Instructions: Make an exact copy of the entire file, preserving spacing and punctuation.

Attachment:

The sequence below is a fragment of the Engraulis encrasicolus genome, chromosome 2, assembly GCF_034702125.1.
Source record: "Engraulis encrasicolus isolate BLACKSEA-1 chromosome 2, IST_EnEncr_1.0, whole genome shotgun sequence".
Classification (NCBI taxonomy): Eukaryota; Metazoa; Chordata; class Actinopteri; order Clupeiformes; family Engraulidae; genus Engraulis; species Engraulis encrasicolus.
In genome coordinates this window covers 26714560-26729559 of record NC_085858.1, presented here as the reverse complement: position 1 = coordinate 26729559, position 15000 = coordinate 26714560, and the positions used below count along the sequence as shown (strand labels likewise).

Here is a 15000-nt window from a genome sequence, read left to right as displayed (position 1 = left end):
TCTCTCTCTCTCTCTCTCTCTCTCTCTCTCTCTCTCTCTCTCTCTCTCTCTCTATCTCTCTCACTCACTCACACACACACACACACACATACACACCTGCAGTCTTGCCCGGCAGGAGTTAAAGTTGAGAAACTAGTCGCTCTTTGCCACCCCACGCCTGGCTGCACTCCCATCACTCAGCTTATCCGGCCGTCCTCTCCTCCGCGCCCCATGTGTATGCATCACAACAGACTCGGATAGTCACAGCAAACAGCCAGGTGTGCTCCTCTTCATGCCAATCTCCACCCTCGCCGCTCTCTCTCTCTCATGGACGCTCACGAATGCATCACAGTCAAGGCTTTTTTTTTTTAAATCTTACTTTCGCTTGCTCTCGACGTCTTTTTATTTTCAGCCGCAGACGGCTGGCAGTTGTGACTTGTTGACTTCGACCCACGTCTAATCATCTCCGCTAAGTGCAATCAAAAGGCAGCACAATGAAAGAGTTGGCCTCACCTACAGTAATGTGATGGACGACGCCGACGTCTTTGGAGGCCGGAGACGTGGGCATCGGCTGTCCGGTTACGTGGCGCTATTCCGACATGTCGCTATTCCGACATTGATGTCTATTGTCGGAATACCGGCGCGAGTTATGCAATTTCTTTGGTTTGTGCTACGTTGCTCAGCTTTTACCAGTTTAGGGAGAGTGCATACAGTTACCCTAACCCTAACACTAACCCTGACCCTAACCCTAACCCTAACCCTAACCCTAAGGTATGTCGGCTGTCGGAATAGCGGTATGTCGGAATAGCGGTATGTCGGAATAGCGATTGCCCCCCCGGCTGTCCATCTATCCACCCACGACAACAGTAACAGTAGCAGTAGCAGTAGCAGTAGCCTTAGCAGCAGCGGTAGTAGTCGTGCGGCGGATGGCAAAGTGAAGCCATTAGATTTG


The sequence below is a fragment of the Engraulis encrasicolus genome, chromosome 2, assembly GCF_034702125.1.
Source record: "Engraulis encrasicolus isolate BLACKSEA-1 chromosome 2, IST_EnEncr_1.0, whole genome shotgun sequence".
Classification (NCBI taxonomy): Eukaryota; Metazoa; Chordata; class Actinopteri; order Clupeiformes; family Engraulidae; genus Engraulis; species Engraulis encrasicolus.
In genome coordinates this window covers 26714560-26729559 of record NC_085858.1, presented here as the reverse complement: position 1 = coordinate 26729559, position 15000 = coordinate 26714560, and the positions used below count along the sequence as shown (strand labels likewise).

Here is a 15000-nt window from a genome sequence, read left to right as displayed (position 1 = left end):
TCTCTCTCTCTCTCTCTCTCTCTCTCTCTCTCTCTCTCTCTCTCTCTCTCTCTATCTCTCTCACTCACTCACACACACACACACACACATACACACCTGCAGTCTTGCCCGGCAGGAGTTAAAGTTGAGAAACTAGTCGCTCTTTGCCACCCCACGCCTGGCTGCACTCCCATCACTCAGCTTATCCGGCCGTCCTCTCCTCCGCGCCCCATGTGTATGCATCACAACAGACTCGGATAGTCACAGCAAACAGCCAGGTGTGCTCCTCTTCATGCCAATCTCCACCCTCGCCGCTCTCTCTCTCTCATGGACGCTCACGAATGCATCACAGTCAAGGCTTTTTTTTTTTAAATCTTACTTTCGCTTGCTCTCGACGTCTTTTTATTTTCAGCCGCAGACGGCTGGCAGTTGTGACTTGTTGACTTCGACCCACGTCTAATCATCTCCGCTAAGTGCAATCAAAAGGCAGCACAATGAAAGAGTTGGCCTCACCTACAGTAATGTGATGGACGACGCCGACGTCTTTGGAGGCCGGAGACGTGGGCATCGGCTGTCCGGTTACGTGGCGCTATTCCGACATGTCGCTATTCCGACATTGATGTCTATTGTCGGAATACCGGCGCGAGTTATGCAATTTCTTTGGTTTGTGCTACGTTGCTCAGCTTTTACCAGTTTAGGGAGAGTGCATACAGTTACCCTAACCCTAACACTAACCCTGACCCTAACCCTAACCCTAACCCTAACCCTAAGGTATGTCGGCTGTCGGAATAGCGGTATGTCGGAATAGCGGTATGTCGGAATAGCGATTGCCCCCCCGGCTGTCCATCTATCCACCCACGACAACAGTAACAGTAGCAGTAGCAGTAGCAGTAGCCTTAGCAGCAGCGGTAGTAGTCGTGCGGCGGATGGCAAAGTGAAGCCATTAGATTTG